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In the coming months, I'm going to need to zero out a lot of disks. After wiping each drive, I need a quick way of making sure that the drive has been completely filled with zeroes.

I could open each one in a hex editor, but all this does is allow me to see that certain parts of it have been zeroed, which is increasingly pointless the bigger a drive gets, as it doesn't verify for sure that no non-zero characters exist on it.

I decided to run some benchmarks to test a few tools that I came across. I timed each tool in a series of 3 separate runs verifying the wipe of the same 1TB disk, with each run executing overnight at the same system load. To deal with caching, each run executed the tools at randomised positions, with a sleep of at least 500 seconds between each tool.

Below is each tool's average run across the 3 tests, sorted from slowest to fastest.

From myself:

time hexdump /dev/sda

0000000 0000 0000 0000 0000 0000 0000 0000 0000
*
e8e0db6000

real    284m35.474s
user    223m4.261s
sys     2m49.729s

From Gordon Davisson:

time od /dev/sda

0000000 000000 000000 000000 000000 000000 000000 000000 000000
*
16434066660000

real    148m34.707s
user    77m10.749s
sys     2m54.611s

From Neal:

time cmp /dev/zero /dev/sda 

cmp: EOF on /dev/sda

real    137m55.505s
user    8m9.031s
sys     3m53.127s

From Beardy:

time badblocks -sv -t 0x00 /dev/sda

Checking blocks 0 to 976762583
Checking for bad blocks in read-only mode
Testing with pattern 0x00: done
Pass completed, 0 bad blocks found. (0/0/0 errors)

real    137m50.213s
user    5m19.287s
sys     4m49.803s

From Hennes:

time dd if=/dev/sda status=progress bs=4M | tr --squeeze-repeats "\000" "D"

1000156954624 bytes (1.0 TB, 931 GiB) copied, 8269.01 s, 121 MB/s
238467+1 records in
238467+1 records out
1000204886016 bytes (1.0 TB, 932 GiB) copied, 8269.65 s, 121 MB/s
D
real    137m49.868s
user    27m5.841s
sys     28m3.609s

From Bob1:

time iszero < /dev/sda

1000204886016 bytes processed
0 nonzero characters encountered.

real    137m49.400s
user    15m9.189s
sys     3m28.042s

Even the fastest of the tools tested seem to cap out at the 137 minute mark, which is 2 hours and 16 mins, whereas a full wipe of the disk averages just 2 hours and 30 minutes.

This is what prompted me to ask this question - it seems like it should be possible for such a tool to be at least half the speed it takes to wipe a drive, given that the disk only needs to be read from and not written to.

Does an alternative, faster solution to the above exist?

In an ideal world the solution I'm looking for would read the entire disk and print any non-zero characters it finds, just like Bob's C++ program. This would allow me to go back and selectively wipe any non-zero bytes rather than the entire disk. However, this wouldn't be a strict requirement if the tool was very fast at reading the disk.


1. This is a C++ program written by Bob, with the buffer size increased to 4194304 (4 MiB) and compiled with:

g++ -Wl,--stack,16777216 -O3 -march=native -o iszero iszero.cpp
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    Why do you think reading is faster than writing? – Daniel B Dec 15 '19 at 20:55
  • @DanielB Because that's usually the case for storage hardware, whether it's disk or RAM. Reading from is always faster than writing to. – Hashim Dec 15 '19 at 20:59
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    I'm going to need to zero out a lot of disks – The best way to make this process fast is to work with as many disks as possible in parallel. – I need a quick way of making sure that the drive has been completely filled with zeroes – After you write zeros? Then I understand you don't trust the firmware/hardware/software/OS. Normally when you write zeros and there is no error, you do write zeros. Can you elaborate? – Kamil Maciorowski Dec 15 '19 at 21:13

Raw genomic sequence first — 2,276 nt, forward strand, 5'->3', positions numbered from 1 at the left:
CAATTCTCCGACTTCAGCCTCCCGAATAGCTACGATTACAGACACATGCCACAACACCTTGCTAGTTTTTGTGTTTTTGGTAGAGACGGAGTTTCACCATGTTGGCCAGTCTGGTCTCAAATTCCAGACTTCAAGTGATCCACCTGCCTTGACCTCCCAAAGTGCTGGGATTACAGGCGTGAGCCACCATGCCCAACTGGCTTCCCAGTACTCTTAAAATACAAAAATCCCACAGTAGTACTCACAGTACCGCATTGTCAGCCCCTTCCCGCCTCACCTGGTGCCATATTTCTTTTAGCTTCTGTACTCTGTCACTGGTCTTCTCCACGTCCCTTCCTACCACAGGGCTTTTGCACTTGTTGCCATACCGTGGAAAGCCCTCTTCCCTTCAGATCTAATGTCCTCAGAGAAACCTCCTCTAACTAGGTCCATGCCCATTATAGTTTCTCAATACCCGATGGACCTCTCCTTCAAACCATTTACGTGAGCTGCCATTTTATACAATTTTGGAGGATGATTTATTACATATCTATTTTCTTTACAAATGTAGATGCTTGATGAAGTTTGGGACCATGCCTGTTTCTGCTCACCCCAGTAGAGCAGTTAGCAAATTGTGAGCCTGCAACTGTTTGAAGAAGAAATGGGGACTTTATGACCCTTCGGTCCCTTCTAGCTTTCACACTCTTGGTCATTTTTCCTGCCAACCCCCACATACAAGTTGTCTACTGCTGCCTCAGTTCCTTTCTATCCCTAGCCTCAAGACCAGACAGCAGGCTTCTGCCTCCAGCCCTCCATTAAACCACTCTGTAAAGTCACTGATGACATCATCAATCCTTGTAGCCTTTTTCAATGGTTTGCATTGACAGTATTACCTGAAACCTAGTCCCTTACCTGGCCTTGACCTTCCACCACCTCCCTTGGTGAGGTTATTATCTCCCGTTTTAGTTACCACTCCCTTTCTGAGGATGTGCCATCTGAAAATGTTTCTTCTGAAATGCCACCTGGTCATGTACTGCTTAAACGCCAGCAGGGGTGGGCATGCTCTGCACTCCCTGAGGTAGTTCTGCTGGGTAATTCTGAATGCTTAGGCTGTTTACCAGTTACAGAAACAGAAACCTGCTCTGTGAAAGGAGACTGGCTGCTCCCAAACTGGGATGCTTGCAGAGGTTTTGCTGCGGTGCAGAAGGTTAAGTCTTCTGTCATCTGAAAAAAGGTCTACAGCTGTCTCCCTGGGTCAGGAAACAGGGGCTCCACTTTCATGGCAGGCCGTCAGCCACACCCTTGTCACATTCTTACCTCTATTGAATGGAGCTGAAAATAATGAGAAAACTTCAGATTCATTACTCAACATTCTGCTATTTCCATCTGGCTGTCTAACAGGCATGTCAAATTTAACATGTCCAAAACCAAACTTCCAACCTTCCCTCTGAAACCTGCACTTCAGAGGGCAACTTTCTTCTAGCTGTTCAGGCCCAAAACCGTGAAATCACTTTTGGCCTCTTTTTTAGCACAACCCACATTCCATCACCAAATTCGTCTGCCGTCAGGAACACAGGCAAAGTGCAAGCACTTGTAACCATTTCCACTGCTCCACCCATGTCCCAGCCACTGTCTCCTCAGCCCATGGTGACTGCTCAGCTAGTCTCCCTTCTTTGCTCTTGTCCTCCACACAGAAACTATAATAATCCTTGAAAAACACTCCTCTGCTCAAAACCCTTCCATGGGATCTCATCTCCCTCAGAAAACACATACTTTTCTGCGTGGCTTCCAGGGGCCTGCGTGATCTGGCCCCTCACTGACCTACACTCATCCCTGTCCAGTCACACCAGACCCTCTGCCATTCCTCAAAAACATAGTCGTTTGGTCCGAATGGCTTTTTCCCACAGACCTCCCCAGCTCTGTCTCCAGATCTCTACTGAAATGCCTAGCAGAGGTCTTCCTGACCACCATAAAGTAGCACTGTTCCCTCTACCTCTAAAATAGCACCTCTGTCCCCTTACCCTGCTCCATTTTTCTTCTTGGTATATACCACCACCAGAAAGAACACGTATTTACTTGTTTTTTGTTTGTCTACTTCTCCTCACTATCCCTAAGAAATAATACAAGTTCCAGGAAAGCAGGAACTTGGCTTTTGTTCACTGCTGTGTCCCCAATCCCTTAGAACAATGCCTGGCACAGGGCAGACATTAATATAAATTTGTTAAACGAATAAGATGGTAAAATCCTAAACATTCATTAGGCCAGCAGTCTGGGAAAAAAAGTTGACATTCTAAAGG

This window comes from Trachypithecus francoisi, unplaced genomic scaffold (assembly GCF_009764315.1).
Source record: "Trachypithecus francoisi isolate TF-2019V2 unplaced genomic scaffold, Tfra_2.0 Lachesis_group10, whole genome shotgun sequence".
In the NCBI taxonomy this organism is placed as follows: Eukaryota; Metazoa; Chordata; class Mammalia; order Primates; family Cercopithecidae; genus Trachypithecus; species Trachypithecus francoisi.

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    The action of getting data from a device where mechanical parts are involved will always be comparatively slow (e.g. SSD is a lot faster). Your 137 minutes for reading with dd is probably the among the fastest speed you can get; it might depend on which type of disk you are accessing to some extent (e.g. 5k, 7k and 10k rpm disks are likely to differ some, the same with 3 or 6 gbps SATA - All of this if the disks involved can SUSTAIN the indicated speed, not just deliver correctly predicted buffer contents in bursts). – Hannu Dec 15 '19 at 23:07
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    you're reading a full 1TB of data (every byte) across a SATA 3Gb/s bus, which has its own signaling overhead so you're not going to get 3Gb/s of data. And if they're mechanical hard drives you probably can't even saturate the data bus due to real-world physical limits. Since you really want to read every byte rather than use a statistical sampling of bytes, then the 180 Mb/s you seem to be getting is around the limit for older mechanical drives (which I assume these are because you suggest you're taking them out of service). – simpleuser Dec 17 '19 at 0:30
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The read and write speeds of magnetic hard disks are approximately the same. The same is true of tape drives, RAM, CD-/DVD-/BD-R, and even floppy disks. With spinning media, its mainly a function of how fast the data moves under the heads (or laser assemblies for optical drives). If read and write didn't go at the same speed, you'd have to spin up (or down) the media to change from read to write and back.

Significantly faster read than write is a flash memory thing.

  • This seems to be the gist of what I found from my research, and based on that I don't think I'll be able to find a tool to do this any faster than 137 mins. Thanks for confirming this by putting it into clear terms. – Hashim Dec 20 '19 at 2:28

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